"I am certainly in the lime light now if I ever was, and I will certainly keep it up because these moving pictures we are about to take will perpetuate me for future generations as well as for the present. We will probably produce these great pictures in Madison Square Garden during the winter..."

"William F. "Buffalo Bill" Cody" letter to Clarence W. Rowley, October 4, 1913.

Volume 1 in the William F. Cody Series on the History and Culture of the American West


Introduction from William F. Cody Archive on Vimeo.

The Introduction is also available to view on our YouTube Channel.

For more than thirty years, William F. Buffalo Bill Cody entertained audiences across the United States and Europe with his Wild West show. Scores of books have been written about Cody's fabled career as a showman, but his involvement in the film industry--following the dissolution of his traveling show--is less well known. In Buffalo Bill on the Silver Screen, Sandra K. Sagala chronicles the fascinating story of Cody's venture into filmmaking during the early cinema period.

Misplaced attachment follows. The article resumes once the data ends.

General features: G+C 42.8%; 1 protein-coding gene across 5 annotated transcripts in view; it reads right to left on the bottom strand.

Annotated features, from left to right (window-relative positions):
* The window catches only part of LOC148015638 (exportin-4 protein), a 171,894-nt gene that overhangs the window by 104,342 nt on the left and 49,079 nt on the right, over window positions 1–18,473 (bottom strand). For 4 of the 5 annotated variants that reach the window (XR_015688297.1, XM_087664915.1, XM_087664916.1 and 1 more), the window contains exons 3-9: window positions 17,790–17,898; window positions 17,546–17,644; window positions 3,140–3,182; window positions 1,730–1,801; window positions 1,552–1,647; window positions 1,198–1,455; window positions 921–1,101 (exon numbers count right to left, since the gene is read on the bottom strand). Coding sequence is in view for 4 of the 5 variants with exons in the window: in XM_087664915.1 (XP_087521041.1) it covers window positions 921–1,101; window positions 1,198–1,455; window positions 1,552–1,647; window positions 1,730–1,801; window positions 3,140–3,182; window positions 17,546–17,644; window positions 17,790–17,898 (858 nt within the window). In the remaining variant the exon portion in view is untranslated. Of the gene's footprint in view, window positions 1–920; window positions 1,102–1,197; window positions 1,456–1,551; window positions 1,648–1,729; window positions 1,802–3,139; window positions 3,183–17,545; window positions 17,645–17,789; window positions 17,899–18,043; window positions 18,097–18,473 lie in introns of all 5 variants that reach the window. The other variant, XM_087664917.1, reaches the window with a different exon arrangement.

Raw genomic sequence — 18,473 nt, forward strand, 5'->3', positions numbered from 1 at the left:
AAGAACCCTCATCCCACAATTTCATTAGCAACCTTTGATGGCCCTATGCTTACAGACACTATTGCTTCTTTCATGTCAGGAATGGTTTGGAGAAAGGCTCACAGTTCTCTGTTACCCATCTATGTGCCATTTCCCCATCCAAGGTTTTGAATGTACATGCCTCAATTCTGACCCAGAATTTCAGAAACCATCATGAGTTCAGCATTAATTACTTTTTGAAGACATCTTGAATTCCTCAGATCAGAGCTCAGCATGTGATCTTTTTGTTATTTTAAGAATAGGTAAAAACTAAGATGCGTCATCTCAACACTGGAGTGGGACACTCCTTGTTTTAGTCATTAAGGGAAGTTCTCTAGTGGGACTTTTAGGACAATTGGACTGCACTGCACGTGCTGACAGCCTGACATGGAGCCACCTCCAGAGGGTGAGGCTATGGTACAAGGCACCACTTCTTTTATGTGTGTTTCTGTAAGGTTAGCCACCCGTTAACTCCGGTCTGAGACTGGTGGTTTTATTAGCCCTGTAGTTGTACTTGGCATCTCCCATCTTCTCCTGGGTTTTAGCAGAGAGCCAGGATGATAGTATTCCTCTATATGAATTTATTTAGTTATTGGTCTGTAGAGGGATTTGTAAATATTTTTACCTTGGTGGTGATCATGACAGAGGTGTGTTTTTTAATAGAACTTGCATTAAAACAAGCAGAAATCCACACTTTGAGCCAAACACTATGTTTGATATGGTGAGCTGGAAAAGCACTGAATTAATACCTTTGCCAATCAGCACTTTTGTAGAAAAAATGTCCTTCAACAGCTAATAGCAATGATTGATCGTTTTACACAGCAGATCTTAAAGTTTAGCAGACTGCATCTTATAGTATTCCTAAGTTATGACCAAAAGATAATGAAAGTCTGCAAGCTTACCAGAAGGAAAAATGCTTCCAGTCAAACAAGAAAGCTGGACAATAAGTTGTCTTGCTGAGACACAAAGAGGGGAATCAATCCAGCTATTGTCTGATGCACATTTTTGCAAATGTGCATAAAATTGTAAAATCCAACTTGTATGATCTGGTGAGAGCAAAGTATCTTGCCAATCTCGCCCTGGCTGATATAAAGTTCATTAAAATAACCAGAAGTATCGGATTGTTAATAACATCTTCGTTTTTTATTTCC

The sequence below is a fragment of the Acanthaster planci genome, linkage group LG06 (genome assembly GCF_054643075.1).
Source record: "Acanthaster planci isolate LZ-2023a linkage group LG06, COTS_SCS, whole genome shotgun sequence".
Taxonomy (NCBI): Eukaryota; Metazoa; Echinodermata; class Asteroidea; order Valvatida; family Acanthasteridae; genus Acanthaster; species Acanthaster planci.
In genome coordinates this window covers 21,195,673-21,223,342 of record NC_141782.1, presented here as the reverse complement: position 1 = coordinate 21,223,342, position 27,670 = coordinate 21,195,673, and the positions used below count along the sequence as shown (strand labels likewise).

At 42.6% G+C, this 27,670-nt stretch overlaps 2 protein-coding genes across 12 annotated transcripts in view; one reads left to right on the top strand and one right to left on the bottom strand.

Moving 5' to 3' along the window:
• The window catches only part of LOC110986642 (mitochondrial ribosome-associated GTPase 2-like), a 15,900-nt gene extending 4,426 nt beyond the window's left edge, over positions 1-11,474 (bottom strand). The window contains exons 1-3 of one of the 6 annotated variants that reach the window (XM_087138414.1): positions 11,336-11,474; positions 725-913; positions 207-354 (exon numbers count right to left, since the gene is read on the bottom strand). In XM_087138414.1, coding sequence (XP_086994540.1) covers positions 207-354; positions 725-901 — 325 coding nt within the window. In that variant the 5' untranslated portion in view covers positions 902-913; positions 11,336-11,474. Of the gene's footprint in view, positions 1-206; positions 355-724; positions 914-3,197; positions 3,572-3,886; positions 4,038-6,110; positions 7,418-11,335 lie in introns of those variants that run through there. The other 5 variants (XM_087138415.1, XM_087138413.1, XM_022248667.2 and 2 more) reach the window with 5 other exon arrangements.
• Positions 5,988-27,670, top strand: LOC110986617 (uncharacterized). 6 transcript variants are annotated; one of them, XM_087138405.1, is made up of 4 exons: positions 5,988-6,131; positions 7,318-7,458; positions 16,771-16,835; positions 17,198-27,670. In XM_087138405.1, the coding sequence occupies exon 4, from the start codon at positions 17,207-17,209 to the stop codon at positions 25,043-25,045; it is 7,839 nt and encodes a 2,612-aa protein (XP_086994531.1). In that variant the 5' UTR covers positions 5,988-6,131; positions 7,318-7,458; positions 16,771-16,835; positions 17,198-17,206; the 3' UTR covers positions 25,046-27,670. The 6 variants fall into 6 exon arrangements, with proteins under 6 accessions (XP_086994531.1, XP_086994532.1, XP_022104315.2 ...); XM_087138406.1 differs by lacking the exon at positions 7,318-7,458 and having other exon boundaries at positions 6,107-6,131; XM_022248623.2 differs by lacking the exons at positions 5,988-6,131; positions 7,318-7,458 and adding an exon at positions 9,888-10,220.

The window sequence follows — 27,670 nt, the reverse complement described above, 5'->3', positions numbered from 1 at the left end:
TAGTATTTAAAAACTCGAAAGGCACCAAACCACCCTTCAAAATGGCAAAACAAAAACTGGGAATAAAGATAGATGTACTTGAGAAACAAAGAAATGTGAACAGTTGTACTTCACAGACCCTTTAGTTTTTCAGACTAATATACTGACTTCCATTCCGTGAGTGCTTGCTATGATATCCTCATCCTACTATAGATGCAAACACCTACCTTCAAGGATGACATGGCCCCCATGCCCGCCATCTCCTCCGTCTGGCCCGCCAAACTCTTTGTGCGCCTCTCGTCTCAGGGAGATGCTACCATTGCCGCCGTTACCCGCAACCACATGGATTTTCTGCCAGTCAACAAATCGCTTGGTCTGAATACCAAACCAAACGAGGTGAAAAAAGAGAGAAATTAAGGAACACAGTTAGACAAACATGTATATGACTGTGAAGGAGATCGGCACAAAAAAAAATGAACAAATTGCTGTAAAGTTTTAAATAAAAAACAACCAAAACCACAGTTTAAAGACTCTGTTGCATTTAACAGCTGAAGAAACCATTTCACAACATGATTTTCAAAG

In 1894 Thomas Edison invited Cody to bring some of the Wild West performers to the inventor's kinetoscope studio. From then on, as Sagala reveals, Cody was frequently in the camera's eye, eager to participate in the newest and most popular phenomenon of the era: the motion picture. In 1910, promoter Pliny Craft produced The Life of Buffalo Bill, a film in which Cody played his own persona. After his Wild West show disbanded, Cody fully embraced the film business, seeing the technology as a way to recoup his financial losses and as a new vehicle for preserving America's history and his own legacy for future generations. Because he had participated as a scout in some of the battles and skirmishes between the U.S. Army and Plains Indians, Cody wanted to make a film that captured these historical events. Unfortunately for Cody, The Indian Wars (1913) was not a financial success, and only three minutes of footage has survived.

Long after his death, Cody's legacy lives on through the many movies that have featured his character. Sagala provides a useful appendix listing all of these films, as well as those for which Cody took an active role as director, producer, or actor. Published on the eve of the centennial anniversary of The Indian Wars, this engaging book offers readers new insights into the legendary figure's life and career and explores his lasting image in film.